Entanglement: A Community Art Approach to Environmental Education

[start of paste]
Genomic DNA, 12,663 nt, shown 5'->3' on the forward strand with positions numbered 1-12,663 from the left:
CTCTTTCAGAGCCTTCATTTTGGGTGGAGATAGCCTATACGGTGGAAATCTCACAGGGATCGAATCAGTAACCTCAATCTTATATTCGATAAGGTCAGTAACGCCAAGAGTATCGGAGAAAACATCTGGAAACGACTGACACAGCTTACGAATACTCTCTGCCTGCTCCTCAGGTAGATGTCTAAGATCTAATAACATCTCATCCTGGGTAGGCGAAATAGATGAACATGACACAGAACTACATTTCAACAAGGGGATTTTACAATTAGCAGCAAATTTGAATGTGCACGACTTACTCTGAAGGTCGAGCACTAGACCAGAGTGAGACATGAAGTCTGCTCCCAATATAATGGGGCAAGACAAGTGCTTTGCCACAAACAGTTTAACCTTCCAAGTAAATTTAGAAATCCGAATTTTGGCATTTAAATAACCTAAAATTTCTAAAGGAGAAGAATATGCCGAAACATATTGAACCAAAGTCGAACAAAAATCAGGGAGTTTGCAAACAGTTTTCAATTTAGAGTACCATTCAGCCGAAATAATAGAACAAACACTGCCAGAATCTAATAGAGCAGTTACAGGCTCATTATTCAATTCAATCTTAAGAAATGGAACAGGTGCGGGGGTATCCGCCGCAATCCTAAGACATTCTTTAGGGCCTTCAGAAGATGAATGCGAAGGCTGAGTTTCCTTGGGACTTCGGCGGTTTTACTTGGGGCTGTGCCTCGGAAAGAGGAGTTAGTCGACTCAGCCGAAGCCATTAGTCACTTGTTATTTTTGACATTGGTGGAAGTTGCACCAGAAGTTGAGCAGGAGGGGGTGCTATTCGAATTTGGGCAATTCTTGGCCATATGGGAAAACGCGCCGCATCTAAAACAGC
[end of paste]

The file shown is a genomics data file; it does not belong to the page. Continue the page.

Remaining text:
(2023-05) Mantell, Sydney